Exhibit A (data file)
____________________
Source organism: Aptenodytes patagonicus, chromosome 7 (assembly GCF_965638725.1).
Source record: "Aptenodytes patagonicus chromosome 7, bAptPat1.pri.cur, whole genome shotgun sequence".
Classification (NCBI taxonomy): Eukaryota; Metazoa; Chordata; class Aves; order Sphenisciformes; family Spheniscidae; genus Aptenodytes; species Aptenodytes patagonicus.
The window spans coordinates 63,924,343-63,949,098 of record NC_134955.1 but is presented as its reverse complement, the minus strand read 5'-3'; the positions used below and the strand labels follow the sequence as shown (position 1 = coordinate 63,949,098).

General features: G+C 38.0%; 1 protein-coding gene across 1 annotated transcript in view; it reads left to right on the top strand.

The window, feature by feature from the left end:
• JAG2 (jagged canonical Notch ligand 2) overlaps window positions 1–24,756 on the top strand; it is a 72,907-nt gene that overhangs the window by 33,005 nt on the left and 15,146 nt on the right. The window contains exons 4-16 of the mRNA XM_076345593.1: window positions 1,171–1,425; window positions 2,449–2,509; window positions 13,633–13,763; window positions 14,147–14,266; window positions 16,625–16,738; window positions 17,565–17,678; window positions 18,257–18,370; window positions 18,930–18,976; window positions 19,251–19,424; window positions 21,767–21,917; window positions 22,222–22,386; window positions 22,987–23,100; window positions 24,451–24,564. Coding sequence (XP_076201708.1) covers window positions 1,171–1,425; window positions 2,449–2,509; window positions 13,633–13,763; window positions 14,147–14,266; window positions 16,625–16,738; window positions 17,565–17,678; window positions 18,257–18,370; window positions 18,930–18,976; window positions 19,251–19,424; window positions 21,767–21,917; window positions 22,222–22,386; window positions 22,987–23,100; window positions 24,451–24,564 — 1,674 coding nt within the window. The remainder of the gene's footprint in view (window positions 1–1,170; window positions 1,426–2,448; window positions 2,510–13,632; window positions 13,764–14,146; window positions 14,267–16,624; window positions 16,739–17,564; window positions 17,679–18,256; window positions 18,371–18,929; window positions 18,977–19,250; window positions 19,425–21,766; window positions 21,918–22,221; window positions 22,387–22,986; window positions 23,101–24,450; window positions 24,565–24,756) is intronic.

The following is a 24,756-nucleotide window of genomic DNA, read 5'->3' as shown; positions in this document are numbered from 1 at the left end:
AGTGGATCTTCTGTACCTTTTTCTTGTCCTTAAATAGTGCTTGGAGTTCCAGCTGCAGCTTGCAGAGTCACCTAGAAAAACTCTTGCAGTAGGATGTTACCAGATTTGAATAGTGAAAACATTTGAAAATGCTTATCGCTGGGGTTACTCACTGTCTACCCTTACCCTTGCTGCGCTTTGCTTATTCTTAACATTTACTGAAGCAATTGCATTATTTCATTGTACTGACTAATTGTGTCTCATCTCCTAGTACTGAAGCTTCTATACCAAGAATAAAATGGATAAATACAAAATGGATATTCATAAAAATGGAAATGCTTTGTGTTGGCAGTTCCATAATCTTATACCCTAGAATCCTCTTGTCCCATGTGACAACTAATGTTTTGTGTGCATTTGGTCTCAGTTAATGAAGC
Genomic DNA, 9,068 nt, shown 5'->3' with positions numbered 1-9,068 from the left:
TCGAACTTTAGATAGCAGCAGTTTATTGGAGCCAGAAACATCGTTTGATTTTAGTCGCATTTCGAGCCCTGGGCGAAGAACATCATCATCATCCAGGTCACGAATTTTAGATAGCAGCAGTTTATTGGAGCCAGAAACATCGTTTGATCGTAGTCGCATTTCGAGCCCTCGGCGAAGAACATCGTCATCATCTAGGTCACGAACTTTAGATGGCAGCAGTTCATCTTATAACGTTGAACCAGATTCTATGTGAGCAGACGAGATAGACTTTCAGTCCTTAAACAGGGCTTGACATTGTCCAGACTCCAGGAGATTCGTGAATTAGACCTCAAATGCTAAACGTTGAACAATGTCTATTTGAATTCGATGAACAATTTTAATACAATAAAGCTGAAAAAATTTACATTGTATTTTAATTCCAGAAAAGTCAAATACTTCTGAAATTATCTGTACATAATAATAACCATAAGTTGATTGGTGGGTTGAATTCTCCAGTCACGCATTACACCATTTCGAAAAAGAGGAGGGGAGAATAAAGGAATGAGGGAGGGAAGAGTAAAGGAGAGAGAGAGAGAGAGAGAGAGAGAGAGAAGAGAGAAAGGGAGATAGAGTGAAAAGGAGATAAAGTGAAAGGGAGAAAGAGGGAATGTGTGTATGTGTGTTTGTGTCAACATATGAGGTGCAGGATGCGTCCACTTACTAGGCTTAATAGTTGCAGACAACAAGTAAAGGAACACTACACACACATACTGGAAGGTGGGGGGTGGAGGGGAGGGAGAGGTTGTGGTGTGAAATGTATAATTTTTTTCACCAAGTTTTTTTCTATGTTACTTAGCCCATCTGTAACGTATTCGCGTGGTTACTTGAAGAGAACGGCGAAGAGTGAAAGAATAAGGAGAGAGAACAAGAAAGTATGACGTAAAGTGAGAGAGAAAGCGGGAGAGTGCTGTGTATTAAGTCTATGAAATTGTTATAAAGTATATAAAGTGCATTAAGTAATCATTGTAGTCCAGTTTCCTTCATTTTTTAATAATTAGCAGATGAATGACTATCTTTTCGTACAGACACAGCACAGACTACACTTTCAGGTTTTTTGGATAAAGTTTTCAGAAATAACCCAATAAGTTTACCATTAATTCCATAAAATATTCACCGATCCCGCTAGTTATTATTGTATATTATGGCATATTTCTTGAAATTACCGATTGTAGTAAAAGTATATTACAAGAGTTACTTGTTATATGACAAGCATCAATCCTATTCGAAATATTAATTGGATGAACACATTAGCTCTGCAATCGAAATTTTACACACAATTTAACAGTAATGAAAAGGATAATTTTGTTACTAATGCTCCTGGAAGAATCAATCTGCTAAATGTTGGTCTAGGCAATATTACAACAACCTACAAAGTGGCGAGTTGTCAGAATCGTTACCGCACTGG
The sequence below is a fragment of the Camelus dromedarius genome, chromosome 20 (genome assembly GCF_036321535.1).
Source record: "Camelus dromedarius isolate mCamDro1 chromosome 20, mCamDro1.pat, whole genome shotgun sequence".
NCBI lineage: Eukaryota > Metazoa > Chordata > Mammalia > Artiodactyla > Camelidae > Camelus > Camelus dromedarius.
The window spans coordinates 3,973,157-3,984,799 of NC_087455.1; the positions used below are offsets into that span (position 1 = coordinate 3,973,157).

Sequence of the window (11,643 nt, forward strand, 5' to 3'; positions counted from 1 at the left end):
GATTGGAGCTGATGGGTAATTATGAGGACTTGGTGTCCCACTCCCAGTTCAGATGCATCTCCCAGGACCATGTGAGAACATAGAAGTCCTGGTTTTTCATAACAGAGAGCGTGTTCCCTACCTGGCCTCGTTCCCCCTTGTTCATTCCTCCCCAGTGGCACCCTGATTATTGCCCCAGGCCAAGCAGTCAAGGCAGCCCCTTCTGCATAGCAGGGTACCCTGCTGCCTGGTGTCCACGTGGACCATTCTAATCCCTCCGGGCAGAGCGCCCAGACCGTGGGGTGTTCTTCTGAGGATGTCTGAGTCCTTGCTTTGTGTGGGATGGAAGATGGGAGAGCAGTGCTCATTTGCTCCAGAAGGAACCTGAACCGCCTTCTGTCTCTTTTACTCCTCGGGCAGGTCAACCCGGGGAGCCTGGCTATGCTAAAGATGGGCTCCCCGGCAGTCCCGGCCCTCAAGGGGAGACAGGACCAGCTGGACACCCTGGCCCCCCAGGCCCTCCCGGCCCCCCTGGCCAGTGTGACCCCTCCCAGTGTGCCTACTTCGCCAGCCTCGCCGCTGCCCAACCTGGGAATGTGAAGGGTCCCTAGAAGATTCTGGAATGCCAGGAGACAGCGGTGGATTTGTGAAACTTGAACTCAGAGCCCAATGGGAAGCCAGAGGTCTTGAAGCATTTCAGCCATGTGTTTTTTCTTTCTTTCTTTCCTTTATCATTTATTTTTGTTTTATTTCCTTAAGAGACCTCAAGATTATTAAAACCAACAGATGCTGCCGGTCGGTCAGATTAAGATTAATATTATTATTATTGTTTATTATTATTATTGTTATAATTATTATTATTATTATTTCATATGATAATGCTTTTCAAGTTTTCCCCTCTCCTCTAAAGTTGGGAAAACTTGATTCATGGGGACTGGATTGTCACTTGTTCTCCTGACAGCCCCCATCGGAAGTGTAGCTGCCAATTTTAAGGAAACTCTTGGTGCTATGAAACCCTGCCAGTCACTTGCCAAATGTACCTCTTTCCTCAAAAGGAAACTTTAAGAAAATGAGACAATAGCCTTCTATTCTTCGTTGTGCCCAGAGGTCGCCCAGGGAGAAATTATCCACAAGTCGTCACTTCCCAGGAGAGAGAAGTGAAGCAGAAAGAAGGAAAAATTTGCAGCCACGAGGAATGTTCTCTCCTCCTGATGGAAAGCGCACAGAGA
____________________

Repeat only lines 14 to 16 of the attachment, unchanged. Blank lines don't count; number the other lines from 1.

NCBI lineage: Eukaryota > Metazoa > Chordata > Mammalia > Artiodactyla > Camelidae > Camelus > Camelus dromedarius.
The window spans coordinates 3,973,157-3,984,799 of NC_087455.1; the positions used below are offsets into that span (position 1 = coordinate 3,973,157).

Sequence of the window (11,643 nt, forward strand, 5' to 3'; positions counted from 1 at the left end):